You'll at this stage have evidence for where the search engine is relatively weak - e.g. (time) doesn't cater to people looking for evening courses or correspondence courses; (level) doesn't distinguish between courses offering recognized vocational courses and courses offering certificates; (synonyms) won't find 'mycology' if you look for 'fungi culture' or 'mushroom growing'; (course content) tells you what the entry requirements are, but not what is covered in the course.

"How do I come up with a way of objectively measuring search accuracy and relevance?"

To convert that to measurement, it is quite OK to use a subjective assessment of whether a search (a user search or a made up one) was successful or not. It's the cumulative effect of multiple search attempts that yields valuable insight and makes the exercise sufficiently objective. Give graphs contrasting search success when in the sweet spot for each aspect versus when not. Overall success rates aren't useful for guiding change, but relative success rates are.

  • If search is not serving any users well, you have a much tougher time. You have to do more detective work to find out why good results aren't being pulled up to the top of the list. Saying they aren't isn't enough. This is beyond pure UX work, and if you are in this particular extreme case you would have to offer something else for your report to add value.

"is there anything else you think I should be including in my report?"

Search UX Recommendations

This is for when the existing search engine and UX is not serving any users well:

Rather than dive into the code for search and its metrics, your report can suggest a UX approach tailored to the domain that makes it easier for developers to write selective search code - but that work is still up to them. These are possible examples of the kind of thing you could say.

  • One common problem is overly-similar results swamping the top spots in a list. (You do not want all 20 documents about Pharmacology in Bristol at the top - if the search is a general search for Pharmacology). So you propose an interface for telling users one result is actually a collection of related results AND for exploring that collection.
  • You can propose an interface that presents synonyms that will be used in a given search, which the user can selectively disable.
  • If it's a faceted search you may be able to suggest more appropriate facets, based on your analysis of requests actually made and documents that should have been returned.

In each case you back up your recommendation with evidence.


Other bits and bobs to consider

  • Are there pdf docs in the store that are scanned from printed material? Have they been OCR'd? Try searching for some text you know is there.
  • Is relevant information actually in the database? Try to hunt down a course in the database that includes fungi culture. Compare results with typing "mycology courses" into Google.
  • How does google site-search compare with their custom search?
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In the absence of usability testing, I would recommend doing a cognitive walkthrough. Ideally you would do a walkthrough for the most important scenario for each of your personas.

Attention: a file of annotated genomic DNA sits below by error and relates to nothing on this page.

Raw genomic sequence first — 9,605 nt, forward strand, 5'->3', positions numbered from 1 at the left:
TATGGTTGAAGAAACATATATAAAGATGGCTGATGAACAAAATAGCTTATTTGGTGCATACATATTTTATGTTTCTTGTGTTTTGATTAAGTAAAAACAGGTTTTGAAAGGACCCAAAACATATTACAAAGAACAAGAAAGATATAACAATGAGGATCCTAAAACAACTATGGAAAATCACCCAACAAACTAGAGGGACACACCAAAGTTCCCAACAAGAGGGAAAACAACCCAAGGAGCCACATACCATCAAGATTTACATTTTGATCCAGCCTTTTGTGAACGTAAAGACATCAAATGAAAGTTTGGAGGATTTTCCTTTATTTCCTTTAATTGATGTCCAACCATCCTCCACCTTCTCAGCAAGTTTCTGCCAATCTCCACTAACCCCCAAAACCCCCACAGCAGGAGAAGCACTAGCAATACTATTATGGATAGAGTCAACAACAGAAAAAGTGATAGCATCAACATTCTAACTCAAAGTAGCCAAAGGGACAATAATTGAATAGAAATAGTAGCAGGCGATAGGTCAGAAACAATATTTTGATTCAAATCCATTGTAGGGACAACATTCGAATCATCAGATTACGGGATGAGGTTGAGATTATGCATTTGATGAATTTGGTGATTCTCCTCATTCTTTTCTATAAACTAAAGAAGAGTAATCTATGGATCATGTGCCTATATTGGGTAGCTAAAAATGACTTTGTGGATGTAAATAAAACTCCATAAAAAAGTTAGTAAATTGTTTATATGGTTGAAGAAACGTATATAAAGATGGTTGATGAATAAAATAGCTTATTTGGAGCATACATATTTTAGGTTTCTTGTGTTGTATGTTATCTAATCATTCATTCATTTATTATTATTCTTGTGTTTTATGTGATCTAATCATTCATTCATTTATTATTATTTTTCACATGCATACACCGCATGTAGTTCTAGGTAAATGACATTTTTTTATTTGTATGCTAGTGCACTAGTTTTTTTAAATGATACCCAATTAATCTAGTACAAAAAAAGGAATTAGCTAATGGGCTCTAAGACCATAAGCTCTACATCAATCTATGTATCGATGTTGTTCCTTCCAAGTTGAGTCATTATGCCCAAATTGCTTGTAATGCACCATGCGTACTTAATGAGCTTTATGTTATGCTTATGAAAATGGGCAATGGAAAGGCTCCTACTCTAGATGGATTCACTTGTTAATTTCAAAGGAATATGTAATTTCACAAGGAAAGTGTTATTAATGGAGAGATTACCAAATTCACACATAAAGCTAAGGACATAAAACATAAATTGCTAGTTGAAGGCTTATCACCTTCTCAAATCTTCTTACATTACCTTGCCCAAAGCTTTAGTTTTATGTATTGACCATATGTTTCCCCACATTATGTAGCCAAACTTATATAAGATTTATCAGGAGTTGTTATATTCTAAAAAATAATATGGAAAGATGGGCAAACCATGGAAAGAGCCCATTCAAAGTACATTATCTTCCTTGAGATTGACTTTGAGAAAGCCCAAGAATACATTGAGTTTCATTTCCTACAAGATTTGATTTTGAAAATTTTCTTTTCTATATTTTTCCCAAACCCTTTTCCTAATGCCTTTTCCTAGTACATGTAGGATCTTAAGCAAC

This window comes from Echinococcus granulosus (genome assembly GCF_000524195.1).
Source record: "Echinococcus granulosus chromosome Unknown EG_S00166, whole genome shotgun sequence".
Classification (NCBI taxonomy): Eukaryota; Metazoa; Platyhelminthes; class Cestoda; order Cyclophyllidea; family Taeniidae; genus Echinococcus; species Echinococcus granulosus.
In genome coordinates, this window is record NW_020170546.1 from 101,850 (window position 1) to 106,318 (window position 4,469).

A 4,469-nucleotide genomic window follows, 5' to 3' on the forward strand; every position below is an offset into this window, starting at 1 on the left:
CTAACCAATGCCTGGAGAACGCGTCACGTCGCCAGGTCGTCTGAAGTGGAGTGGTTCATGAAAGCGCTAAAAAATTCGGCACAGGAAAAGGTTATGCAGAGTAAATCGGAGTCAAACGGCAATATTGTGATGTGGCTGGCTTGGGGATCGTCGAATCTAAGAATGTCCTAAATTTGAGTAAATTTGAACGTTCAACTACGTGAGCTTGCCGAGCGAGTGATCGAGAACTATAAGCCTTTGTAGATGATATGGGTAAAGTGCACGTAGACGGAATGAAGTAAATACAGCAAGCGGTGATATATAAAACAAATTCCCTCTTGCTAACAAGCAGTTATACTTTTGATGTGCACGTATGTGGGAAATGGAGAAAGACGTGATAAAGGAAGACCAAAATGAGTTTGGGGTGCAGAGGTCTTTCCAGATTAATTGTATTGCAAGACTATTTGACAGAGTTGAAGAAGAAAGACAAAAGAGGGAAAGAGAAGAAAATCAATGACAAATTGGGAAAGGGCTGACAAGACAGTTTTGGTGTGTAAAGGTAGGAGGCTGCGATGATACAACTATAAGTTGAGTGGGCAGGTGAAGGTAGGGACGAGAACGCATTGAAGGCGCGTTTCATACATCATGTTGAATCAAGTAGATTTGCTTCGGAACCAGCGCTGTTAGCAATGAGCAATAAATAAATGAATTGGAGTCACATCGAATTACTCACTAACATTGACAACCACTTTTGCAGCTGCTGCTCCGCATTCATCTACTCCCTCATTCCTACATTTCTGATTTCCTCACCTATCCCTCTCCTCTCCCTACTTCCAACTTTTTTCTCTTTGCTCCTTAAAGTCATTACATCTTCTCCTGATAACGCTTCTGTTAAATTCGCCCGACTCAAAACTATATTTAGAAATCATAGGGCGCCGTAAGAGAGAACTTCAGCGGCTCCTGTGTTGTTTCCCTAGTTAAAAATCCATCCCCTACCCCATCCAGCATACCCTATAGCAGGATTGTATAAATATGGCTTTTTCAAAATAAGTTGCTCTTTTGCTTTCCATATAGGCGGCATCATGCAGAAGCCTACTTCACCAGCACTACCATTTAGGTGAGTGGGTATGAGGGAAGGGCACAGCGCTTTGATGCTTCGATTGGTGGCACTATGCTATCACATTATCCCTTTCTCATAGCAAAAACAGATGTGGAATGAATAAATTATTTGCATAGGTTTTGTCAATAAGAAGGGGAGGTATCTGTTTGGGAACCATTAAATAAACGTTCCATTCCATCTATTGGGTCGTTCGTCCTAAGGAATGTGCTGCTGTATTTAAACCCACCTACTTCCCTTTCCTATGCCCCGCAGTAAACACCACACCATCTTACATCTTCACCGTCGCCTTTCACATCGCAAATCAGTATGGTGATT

For further information with examples, I can recommend reading the 4 questions to ask in a cognitive walkthrough at UserFocus.

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Relevance and accuracy are best measured by measuring user satisfaction.

One way to measure user satisfaction (other than usability testing) is to look at the business' results. Although conflating business results with user satisfaction is a slippery slope, using the chance at more money as leverage in an argument when trying to convince businesses can be quite effective. Find out how well users are converting by analysing SEO funnels (for instance, in Google Analytics) or other performance metrics the business has in place (such as number of sales from viewing search results).

For instance, if this is a hotel search site, find out how many people are searching for something, clicking a result, and booking a room. That will give you a number that you can compare to the business goals and draw conclusions from. Such as: the search results aren't very good because people clearly aren't booking as many rooms as you want them to.

It's a warped way of looking at the world, but it's often the one that matters to your client.

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It's not really what the client needs; they are getting complaints from users that the search is behaving poorly, 'inaccurate' results, poor descriptions. I have to somehow frame user feedback within a more objective and defined framework. –  colmcq May 26 '11 at 8:46

For the third one you should come up with use cases that have a clear objective. Then create a few personas that try and execute that objective.

For example, someone wants to know the score of a football(soccer) game. How would each persona search and what would they get, and how much digging would it take.

Or run it through some usability testing. AppSumo even has a deal today for http://www.usabilitytesting.com

As far as what you should add, I would recommend a heat map, and any stats of a comparable site (to show as a sort of benchmark. i.e. Your bounce rate is 45%, this other site's bounce rate is 33%)